Home 5 Real-Life Stories 5 Kids with Cancer 5 An EPICC Outcome for One Little Girl

An EPICC Outcome for One Little Girl

May 23, 2023
4 min read
Little girl affected by cancer poses in front of flowers.

Mary was 4 years old when she was diagnosed with a pediatric brain tumor called DIPG (diffuse intrinsic pontine glioma). This extremely aggressive and difficult-to-treat tumor strikes at the base of the brain. Children rarely live more than six to nine months after a DIPG diagnosis, and during that time they lose the ability to walk, talk, see, hear, and eventually breathe.

But Mary was patient #007 on a clinical trial that your donations made possible. This trial is run by a research team that began as the Pediatric Cancer Dream Team in 2013, co-funded by the St. Baldrick’s Foundation and Stand Up To Cancer.

Today that research team continues with a fitting new name: The St. Baldrick’s EPICC Team (Empowering Pediatric Immunotherapies for Childhood Cancer). Their groundbreaking research has brought together two scientific fields that had been evolving separately: genomics (the study of genes and their functions) and immunotherapy (using the body’s own immune system to attack cancer).

St. Baldrick's Foundation EPICC Team - Empowering Pediatric Immunotherapies for Childhood Cancers

EPICC Team members use genomics to discover the most strategic targets the immune system should attack, to kill cancer cells and leave healthy cells alone. Once they discover a target, the team develops weapons the immune system can use to attack them. Then the team tests these new therapies in clinical trials — like the CAR-T phase one study that Mary is on.

Mary’s own cells were altered and then given back to her, to enable her immune system to fight off cancer. She’s had more rounds of CAR-T cells than any other patient, to date.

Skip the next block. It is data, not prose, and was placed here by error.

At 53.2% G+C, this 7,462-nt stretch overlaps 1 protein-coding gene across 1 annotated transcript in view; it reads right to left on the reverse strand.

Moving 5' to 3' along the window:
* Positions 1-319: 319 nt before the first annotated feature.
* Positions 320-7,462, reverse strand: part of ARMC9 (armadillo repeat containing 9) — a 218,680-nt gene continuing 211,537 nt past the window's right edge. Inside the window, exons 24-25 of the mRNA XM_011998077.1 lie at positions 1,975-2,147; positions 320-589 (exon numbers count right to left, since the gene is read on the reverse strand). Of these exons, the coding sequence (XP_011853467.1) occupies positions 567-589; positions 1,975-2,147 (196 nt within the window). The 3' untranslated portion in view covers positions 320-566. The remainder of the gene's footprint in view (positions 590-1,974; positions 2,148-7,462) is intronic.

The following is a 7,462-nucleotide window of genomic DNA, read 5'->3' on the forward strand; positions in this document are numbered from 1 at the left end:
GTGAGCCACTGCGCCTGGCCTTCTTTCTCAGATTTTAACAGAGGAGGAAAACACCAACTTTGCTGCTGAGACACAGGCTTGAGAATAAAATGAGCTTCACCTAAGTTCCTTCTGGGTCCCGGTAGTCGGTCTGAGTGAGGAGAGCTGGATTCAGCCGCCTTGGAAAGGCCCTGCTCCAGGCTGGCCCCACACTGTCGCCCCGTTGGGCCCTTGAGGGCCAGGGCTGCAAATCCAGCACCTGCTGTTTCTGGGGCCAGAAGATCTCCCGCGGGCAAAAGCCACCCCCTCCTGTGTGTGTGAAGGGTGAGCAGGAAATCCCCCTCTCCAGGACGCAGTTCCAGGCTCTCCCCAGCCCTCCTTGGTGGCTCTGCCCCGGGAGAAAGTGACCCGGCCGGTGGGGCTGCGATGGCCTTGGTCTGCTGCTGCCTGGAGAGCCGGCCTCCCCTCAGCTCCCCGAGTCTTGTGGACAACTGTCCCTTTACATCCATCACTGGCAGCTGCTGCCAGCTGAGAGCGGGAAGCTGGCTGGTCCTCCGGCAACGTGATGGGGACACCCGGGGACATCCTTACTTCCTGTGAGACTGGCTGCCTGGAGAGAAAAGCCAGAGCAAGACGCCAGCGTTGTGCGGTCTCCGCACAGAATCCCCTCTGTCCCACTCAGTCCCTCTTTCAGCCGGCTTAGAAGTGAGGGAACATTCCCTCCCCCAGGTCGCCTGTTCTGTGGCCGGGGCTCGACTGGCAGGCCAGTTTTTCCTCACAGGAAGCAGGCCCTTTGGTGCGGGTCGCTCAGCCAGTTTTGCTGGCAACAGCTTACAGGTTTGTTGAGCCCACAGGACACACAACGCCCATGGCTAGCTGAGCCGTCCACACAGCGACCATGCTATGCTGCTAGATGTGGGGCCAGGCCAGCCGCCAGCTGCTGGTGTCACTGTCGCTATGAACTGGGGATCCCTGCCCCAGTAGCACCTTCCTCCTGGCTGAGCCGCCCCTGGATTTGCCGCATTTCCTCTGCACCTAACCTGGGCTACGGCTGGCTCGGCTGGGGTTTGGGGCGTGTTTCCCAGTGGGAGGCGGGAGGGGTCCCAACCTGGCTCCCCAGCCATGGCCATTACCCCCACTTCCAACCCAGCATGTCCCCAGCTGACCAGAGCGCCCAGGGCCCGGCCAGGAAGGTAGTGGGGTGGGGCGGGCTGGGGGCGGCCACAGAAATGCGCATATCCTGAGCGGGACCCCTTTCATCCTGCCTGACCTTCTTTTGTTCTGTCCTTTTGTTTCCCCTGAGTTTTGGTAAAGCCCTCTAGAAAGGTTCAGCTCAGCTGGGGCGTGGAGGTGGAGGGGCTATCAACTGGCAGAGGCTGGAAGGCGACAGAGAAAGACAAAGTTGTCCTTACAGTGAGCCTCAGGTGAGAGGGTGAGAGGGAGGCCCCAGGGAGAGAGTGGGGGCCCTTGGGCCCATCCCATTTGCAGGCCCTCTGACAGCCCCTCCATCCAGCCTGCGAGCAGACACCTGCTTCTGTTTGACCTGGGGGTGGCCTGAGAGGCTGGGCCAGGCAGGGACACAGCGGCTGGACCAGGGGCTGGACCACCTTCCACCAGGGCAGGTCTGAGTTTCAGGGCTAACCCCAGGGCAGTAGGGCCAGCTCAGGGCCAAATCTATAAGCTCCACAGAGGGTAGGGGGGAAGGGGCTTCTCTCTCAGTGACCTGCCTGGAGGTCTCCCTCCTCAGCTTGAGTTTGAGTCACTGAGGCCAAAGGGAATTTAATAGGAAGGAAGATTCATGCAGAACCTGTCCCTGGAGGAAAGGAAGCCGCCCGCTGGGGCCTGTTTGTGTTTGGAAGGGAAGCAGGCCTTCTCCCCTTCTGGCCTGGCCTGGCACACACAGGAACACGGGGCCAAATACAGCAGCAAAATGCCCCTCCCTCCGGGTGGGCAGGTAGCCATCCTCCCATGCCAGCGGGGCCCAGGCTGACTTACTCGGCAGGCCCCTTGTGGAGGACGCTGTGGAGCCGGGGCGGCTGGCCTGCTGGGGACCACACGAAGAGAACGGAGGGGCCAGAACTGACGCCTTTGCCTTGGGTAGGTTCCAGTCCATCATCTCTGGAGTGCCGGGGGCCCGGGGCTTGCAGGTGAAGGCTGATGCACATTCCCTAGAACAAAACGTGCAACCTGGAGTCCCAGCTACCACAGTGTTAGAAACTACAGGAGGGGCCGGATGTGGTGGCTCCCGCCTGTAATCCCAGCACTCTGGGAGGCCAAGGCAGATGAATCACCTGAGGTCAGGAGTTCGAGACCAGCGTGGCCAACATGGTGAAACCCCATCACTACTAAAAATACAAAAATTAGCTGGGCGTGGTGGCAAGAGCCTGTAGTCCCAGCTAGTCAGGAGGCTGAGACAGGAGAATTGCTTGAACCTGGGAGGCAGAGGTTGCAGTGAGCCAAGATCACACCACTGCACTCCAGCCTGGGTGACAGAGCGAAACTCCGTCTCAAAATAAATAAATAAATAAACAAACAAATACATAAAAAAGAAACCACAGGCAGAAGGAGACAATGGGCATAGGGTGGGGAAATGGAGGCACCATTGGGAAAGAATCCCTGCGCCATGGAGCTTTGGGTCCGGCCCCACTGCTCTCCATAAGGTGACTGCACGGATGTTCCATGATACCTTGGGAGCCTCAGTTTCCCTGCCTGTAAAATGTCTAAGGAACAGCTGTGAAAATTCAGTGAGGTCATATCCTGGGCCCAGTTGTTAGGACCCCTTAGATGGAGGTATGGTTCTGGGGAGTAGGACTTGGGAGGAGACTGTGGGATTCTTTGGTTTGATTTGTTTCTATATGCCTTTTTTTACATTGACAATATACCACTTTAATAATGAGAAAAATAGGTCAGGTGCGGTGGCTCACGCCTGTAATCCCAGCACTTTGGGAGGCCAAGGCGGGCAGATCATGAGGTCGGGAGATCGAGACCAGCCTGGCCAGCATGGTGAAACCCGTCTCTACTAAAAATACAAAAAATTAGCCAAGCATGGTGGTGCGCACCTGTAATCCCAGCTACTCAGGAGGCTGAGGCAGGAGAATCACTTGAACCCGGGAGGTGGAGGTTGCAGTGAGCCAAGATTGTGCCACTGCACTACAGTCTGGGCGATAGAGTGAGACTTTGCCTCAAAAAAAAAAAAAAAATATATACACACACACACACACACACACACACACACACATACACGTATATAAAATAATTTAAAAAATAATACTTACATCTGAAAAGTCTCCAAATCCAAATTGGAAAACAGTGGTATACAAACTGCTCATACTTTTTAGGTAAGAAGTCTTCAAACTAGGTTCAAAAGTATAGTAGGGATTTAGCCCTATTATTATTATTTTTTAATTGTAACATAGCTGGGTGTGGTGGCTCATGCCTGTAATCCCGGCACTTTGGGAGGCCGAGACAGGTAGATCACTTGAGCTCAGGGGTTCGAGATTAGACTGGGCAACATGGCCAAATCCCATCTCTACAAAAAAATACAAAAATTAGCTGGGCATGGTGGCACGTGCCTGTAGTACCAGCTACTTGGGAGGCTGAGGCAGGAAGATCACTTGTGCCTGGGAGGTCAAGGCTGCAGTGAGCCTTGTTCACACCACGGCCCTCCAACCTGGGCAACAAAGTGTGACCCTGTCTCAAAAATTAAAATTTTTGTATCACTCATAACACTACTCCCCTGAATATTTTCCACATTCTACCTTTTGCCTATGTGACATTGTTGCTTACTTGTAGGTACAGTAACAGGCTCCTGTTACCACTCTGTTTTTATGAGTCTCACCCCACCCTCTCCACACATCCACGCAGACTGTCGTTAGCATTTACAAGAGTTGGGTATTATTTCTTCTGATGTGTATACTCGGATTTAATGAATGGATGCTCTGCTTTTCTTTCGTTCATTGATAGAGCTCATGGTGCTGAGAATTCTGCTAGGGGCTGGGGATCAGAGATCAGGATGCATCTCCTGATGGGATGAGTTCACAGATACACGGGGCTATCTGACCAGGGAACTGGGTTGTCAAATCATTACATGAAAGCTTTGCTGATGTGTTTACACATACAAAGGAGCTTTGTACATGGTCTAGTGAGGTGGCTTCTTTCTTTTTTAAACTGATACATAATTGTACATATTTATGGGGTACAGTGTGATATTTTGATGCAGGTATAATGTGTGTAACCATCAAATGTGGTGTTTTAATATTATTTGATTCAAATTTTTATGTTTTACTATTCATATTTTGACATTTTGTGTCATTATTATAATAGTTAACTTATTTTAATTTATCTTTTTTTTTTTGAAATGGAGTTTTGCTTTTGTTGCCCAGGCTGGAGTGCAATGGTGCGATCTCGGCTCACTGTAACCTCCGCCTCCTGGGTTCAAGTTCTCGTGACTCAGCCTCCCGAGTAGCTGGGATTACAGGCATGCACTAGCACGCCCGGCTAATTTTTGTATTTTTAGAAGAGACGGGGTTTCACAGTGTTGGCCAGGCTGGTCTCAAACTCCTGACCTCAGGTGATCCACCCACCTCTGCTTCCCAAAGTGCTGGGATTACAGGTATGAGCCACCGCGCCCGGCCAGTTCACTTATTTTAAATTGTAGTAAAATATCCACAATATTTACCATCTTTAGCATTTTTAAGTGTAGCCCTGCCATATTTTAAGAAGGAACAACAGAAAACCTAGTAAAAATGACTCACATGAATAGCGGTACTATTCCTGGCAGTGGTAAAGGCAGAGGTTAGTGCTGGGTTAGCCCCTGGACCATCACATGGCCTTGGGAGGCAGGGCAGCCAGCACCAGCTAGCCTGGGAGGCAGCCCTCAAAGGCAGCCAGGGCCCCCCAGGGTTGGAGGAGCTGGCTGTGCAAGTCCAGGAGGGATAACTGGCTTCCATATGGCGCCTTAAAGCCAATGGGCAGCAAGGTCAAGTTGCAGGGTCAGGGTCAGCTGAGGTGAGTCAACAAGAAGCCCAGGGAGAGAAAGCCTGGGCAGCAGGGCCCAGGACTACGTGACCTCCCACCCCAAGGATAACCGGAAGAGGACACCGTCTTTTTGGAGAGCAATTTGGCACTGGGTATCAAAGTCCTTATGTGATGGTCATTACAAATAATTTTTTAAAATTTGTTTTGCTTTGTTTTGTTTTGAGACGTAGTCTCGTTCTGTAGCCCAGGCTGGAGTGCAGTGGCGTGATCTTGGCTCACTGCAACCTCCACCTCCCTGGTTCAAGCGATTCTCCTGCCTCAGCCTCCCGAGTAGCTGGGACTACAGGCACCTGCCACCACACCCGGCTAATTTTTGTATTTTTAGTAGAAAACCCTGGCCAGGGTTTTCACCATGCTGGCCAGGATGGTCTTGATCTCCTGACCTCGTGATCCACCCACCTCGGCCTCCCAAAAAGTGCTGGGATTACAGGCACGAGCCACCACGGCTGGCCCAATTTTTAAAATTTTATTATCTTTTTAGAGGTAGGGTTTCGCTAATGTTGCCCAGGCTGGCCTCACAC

And today, 31 months after diagnosis, Mary is seven years old. She has re-learned to walk, jump, swing and dance. She’s gone from preschool to kindergarten to first grade. She’s found a love for chapter books and Barbies, and enjoys play dates with friends.

None of this has been easy, of course. It involves far more time in the hospital than any seven-year-old should have, with frequent trips from home in Colorado to treatment in California. And Mary’s family knows she has far outlived expectations.

Her mom Kristin says, “We spend each day trying to pack as much life and joy as we can into it, no matter the cost, because we never know what the next hour, minute, day, week, month will bring… We live day by day, but research has given us time and hope, which is everything.”

Little girl with cancer hugs her mom at Disneyland.

Mary enjoying a special moment with her mom.

Mary is just one of more than 1,250 children who have participated in EPICC Team clinical trials. These are children fighting many types of childhood cancer. Immunotherapies have proven most successful in blood cancers, and that work continues. But the EPICC Team is focusing also on the more difficult solid tumors – not only DIPG and other brain tumors, but also Ewing sarcoma, neuroblastoma, rhabdomyosarcoma, Wilms tumor, and more.

The word “epic” implies something that is historically important, lasting and complex, something that surpasses the ordinary. That certainly applies to the work of this team.

The American Association for Cancer Research (AACR) awarded the team (then known as the St. Baldrick’s Foundation – Stand Up To Cancer Pediatric Cancer Dream Team) its 2021 Team Science Award. “From establishing novel immunotherapies for pediatric cancer, to giving hope to thousands of children and their families through the clinical trial network it established,” said Margaret Foti, PhD, MD, chief executive officer of the AACR, the team “has made incredible advancements in pediatric cancer research.”

The impact of this research on Mary’s life is certainly epic. And it’s also a great word to describe the impact of every dollar donated to support this research and so many other lifesaving research projects.

Help support this exciting work.